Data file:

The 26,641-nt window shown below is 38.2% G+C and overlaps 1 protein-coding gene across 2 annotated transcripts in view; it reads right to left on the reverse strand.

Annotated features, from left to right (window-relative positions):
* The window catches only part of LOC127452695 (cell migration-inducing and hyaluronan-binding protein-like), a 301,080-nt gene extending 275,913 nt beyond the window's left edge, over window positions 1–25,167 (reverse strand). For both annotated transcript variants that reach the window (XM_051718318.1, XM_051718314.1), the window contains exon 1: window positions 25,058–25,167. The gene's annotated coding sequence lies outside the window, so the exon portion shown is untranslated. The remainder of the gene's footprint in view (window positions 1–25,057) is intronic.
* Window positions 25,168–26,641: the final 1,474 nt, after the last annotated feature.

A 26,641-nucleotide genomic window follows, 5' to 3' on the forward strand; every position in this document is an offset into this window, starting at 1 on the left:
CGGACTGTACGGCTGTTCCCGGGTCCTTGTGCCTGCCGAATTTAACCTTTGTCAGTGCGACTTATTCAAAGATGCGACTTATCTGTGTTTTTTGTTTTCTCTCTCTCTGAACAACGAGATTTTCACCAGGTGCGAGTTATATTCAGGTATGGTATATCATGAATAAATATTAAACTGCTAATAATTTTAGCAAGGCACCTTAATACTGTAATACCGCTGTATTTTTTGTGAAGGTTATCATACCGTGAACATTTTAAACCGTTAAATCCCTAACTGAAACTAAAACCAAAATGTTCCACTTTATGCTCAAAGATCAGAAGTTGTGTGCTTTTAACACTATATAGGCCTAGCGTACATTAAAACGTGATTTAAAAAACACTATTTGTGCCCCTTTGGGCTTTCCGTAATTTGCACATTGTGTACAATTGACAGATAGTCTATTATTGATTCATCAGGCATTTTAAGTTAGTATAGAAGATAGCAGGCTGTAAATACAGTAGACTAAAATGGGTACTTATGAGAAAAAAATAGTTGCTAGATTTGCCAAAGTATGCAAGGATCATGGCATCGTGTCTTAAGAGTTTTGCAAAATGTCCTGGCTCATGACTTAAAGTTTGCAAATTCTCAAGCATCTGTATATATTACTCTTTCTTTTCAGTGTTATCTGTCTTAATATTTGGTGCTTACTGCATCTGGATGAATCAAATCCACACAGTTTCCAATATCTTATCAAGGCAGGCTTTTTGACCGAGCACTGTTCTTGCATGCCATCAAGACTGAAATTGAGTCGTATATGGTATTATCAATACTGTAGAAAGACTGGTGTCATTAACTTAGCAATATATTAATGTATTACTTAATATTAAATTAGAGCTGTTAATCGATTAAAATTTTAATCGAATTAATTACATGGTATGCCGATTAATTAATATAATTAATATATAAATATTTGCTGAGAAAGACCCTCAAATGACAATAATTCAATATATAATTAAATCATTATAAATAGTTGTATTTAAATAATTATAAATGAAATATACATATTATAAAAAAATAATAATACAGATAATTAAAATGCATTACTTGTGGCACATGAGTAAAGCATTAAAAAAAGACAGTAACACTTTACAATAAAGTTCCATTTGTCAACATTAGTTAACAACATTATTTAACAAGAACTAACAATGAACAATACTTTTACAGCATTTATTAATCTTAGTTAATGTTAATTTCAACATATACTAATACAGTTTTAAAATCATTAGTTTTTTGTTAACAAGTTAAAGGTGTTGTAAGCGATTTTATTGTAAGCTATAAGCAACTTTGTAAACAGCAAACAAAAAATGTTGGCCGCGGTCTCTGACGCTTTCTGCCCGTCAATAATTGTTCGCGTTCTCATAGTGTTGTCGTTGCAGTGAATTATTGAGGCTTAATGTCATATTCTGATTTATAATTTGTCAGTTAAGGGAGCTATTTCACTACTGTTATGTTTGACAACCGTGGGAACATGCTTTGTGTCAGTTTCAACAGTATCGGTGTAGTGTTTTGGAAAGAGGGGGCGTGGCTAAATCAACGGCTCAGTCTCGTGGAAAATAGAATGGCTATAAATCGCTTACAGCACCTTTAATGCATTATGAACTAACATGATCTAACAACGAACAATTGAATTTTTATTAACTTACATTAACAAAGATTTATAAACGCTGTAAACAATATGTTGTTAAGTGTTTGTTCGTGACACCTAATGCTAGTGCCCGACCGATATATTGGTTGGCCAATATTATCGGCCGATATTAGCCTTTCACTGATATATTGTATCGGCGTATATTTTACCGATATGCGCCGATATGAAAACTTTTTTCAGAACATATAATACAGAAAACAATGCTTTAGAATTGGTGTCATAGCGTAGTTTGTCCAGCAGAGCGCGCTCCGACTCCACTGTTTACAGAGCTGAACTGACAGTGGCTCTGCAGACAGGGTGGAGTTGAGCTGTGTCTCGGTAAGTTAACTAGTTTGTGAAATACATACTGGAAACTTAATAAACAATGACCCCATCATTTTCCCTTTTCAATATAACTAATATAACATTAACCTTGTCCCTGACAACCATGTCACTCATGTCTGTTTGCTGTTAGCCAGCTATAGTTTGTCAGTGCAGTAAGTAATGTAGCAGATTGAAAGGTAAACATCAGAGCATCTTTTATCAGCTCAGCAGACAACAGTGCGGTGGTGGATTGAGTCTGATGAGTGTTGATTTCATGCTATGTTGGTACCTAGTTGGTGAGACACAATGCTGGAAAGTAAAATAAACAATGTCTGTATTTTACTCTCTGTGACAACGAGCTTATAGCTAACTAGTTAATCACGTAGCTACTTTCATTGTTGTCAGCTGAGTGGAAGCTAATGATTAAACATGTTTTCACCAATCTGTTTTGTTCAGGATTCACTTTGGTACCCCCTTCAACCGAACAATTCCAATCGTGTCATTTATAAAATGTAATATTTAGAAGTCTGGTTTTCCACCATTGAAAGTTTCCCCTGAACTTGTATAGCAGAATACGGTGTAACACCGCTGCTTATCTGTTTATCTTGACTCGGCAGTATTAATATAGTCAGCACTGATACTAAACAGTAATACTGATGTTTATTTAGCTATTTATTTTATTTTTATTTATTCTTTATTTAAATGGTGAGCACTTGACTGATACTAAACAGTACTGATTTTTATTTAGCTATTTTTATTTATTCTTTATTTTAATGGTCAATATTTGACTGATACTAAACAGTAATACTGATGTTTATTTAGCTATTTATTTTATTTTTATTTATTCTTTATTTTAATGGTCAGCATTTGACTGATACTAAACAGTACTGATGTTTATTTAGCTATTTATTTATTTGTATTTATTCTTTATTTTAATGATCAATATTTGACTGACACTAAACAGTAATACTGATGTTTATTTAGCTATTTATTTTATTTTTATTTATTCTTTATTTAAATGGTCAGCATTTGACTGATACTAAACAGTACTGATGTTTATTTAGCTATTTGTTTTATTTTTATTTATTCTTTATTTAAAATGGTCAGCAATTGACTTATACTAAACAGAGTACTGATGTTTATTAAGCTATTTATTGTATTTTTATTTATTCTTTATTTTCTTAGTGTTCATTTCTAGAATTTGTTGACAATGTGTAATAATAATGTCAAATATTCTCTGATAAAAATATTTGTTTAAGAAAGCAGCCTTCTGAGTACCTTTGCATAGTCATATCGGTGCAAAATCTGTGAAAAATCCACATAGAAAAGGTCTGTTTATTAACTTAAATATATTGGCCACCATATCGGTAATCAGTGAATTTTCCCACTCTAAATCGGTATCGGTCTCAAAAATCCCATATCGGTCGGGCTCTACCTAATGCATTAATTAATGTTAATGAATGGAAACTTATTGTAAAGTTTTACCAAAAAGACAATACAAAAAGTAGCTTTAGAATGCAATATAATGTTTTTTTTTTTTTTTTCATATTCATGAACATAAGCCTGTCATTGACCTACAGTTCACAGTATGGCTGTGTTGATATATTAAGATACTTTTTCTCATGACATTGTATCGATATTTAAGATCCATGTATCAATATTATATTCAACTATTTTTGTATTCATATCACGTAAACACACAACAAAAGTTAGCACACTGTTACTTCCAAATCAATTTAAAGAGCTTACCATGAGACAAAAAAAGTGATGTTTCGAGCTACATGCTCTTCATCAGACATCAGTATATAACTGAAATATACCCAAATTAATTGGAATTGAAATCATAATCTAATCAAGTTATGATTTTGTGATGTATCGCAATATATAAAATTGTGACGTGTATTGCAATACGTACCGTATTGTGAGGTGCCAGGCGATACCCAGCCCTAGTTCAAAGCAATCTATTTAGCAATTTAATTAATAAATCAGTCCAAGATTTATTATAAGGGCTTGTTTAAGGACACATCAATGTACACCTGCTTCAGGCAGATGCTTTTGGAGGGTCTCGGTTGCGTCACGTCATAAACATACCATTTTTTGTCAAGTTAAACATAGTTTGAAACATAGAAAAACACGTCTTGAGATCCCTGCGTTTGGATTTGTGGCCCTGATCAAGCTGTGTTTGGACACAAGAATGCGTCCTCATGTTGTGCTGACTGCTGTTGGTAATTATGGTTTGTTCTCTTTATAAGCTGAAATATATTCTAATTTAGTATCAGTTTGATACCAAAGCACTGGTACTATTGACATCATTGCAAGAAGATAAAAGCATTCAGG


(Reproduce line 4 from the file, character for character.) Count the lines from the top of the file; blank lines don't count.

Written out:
* Window positions 25,168–26,641: the final 1,474 nt, after the last annotated feature.